Two Bijou East Hampton Cottages for $1.295 Million
June 01, 2017
This property has been on the market since last summer, and we don't get it. Edited: The property sold March 30, 2017 and has just brought back on the market recently. It's so cute! And it's all redone! There's a gunite pool and charm galore! The price ($1.295 million) is the same as last summer, but we think it's reasonable as is. It's represented by Chris Coleman at Saunders. [caption id="attachment_60770" align="alignnone" width="750"] All photos via Saunders[/caption] On just over half an acre in East Hampton north are two legal shingled cottages surrounded by pretty plantings and sharing a new pool. Both cottages, with two bedrooms and one bath apiece, have been newly renovated. The larger cottage features a fireplace and quartz counters in the kitchen, while the smaller cottage sports soapstone counters. Both cottages offer outdoor showers and eating areas. There’s a myriad of possibilities with this property: occupy one cottage and rent the other out, or use for a larger extended family. For more, click here8 Neighborhood House Drive, East Hampton
Dick Cavett's Montauk Home for Sale, Asking $62 Million
May 31, 2017
The legendary Tick Hall, one of the Montauk Association houses built by McKim, Mead and White and owned by TV personality, author, and raconteur Dick Cavett, is for sale. If sold near the asking price of $62 million, this would be a new record for Montauk. The property, including the home and 19 acres overlooking the ocean in Montauk, is listed by Corcoran’s Karen Kelley and Tim Davis. [caption id="attachment_60761" align="alignnone" width="659"] All photos via Corcoran[/caption] The story of the house is fascinating. If you haven't seen From the Ashes, the documentary about the house, go find a copy! The original home burned to the ground in 1997; owners Cavett and wife Carrie Nye vowed to rebuild the house exactly as it was, including replicating a squeak on the stairs. With no original plans remaining, it was a serious undertaking to replicate the house. The property includes the 6000 square foot house with over 900 feet of ocean frontage, which borders another 170 acres of parkland. There's a private walkway to the sandy ocean beach known as “Cavett’s Cove," along with a freshwater pond and pool. Guests over the years include Muhammad Ali, Sir Laurence Olivier, Tennessee Williams, Alec Baldwin and Woody Allen. What do you think? Will anyone pay $62 million? For more information, click here. 165 Deforest Road, Montauk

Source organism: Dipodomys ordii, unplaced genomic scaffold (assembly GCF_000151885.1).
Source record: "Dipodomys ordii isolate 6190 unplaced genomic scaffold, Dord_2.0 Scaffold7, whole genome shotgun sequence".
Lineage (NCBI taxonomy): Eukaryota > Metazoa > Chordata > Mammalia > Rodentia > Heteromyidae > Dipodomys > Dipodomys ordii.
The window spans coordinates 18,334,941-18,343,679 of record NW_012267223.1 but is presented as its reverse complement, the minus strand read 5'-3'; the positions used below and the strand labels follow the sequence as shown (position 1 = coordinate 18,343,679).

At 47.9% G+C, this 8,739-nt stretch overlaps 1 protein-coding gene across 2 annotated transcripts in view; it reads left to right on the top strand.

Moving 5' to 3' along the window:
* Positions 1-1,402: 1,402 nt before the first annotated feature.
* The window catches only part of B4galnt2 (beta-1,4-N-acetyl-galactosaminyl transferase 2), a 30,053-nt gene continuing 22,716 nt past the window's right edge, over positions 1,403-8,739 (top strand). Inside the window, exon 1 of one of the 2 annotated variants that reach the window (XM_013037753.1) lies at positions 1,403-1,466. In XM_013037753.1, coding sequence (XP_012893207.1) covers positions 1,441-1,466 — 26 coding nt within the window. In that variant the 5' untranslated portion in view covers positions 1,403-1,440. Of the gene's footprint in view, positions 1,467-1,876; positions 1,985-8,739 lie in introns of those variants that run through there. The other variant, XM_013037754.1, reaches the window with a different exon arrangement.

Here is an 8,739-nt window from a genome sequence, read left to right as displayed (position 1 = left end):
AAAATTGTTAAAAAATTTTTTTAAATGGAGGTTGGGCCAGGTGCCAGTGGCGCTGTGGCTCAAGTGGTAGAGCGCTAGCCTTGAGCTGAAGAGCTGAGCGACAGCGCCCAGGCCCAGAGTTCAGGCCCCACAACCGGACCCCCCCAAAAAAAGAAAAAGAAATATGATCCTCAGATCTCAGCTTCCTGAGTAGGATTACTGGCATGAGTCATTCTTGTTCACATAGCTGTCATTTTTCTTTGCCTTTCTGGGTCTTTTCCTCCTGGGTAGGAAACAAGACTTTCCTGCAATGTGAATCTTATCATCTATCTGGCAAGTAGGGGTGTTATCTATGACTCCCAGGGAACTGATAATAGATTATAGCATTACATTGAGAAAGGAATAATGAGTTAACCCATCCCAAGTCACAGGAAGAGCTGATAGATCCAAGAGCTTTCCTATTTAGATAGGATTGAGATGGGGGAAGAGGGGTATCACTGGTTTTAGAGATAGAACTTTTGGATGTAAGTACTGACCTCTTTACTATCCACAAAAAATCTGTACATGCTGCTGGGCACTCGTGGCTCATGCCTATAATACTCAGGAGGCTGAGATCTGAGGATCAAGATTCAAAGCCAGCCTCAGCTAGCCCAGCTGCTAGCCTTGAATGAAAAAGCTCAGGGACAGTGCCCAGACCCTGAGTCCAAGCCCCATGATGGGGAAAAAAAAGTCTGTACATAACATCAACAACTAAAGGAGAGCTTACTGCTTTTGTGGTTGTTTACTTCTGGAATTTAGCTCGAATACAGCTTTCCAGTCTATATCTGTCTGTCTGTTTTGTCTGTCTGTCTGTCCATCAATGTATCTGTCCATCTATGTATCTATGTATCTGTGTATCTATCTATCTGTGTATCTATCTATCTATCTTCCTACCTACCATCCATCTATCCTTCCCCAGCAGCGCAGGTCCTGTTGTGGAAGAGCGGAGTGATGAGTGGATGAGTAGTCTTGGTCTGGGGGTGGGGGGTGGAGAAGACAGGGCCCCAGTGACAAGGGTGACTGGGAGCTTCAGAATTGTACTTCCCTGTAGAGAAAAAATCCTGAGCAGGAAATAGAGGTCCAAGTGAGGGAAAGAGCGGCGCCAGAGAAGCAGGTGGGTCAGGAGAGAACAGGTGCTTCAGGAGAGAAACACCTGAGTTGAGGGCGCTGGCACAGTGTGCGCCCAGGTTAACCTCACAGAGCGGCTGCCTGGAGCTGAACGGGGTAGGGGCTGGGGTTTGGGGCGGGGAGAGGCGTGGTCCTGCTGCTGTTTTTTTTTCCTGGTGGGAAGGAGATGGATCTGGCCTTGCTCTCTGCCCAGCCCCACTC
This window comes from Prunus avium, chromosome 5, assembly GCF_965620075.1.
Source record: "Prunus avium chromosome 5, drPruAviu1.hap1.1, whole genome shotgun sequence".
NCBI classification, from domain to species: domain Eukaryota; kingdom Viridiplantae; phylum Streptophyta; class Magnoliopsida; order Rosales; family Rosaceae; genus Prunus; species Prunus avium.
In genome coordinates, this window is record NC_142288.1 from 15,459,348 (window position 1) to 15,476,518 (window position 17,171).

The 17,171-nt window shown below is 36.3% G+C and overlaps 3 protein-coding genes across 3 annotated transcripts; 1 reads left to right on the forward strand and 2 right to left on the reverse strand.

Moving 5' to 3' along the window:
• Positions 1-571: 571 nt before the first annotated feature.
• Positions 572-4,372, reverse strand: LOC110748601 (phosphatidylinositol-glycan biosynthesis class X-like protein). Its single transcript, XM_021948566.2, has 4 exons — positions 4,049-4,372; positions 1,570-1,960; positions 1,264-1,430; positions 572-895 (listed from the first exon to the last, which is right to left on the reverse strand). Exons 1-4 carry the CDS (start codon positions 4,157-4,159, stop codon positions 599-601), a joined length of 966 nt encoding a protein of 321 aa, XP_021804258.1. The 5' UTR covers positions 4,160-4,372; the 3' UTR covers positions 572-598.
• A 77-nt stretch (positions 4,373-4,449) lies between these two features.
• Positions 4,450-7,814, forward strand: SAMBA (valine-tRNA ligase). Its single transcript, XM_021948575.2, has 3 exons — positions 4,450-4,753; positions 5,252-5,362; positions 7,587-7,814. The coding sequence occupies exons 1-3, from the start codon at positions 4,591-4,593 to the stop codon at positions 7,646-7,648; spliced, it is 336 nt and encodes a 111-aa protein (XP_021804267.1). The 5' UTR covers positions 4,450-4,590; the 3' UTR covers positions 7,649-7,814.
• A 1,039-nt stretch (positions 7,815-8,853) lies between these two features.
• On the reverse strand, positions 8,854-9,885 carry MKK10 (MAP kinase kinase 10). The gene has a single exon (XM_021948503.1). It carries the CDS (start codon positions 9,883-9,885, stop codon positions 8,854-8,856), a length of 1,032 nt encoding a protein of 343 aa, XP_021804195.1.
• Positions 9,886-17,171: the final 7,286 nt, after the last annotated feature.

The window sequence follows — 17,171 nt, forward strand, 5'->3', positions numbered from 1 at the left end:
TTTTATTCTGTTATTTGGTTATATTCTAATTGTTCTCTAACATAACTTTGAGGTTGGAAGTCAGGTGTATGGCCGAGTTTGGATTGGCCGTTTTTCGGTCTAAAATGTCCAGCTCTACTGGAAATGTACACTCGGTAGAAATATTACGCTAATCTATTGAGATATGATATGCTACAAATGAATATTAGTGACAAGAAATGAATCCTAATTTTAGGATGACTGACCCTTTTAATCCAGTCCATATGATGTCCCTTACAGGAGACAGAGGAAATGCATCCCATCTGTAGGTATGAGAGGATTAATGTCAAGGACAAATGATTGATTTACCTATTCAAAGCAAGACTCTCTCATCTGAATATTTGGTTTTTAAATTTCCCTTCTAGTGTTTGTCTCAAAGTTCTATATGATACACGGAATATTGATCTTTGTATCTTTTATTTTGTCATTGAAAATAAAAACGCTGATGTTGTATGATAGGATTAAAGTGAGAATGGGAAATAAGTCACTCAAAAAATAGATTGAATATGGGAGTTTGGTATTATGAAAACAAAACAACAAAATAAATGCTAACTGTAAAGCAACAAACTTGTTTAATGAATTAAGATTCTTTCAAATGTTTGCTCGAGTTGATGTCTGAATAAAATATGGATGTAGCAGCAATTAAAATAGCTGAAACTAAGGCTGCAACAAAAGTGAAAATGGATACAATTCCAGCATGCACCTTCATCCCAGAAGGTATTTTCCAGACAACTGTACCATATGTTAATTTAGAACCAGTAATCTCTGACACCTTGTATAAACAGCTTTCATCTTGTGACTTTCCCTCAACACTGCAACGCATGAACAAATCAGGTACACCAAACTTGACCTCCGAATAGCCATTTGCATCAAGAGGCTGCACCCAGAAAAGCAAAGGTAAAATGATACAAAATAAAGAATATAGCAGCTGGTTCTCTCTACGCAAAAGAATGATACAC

This Listing Shows How to Update an 80s Contemporary
May 30, 2017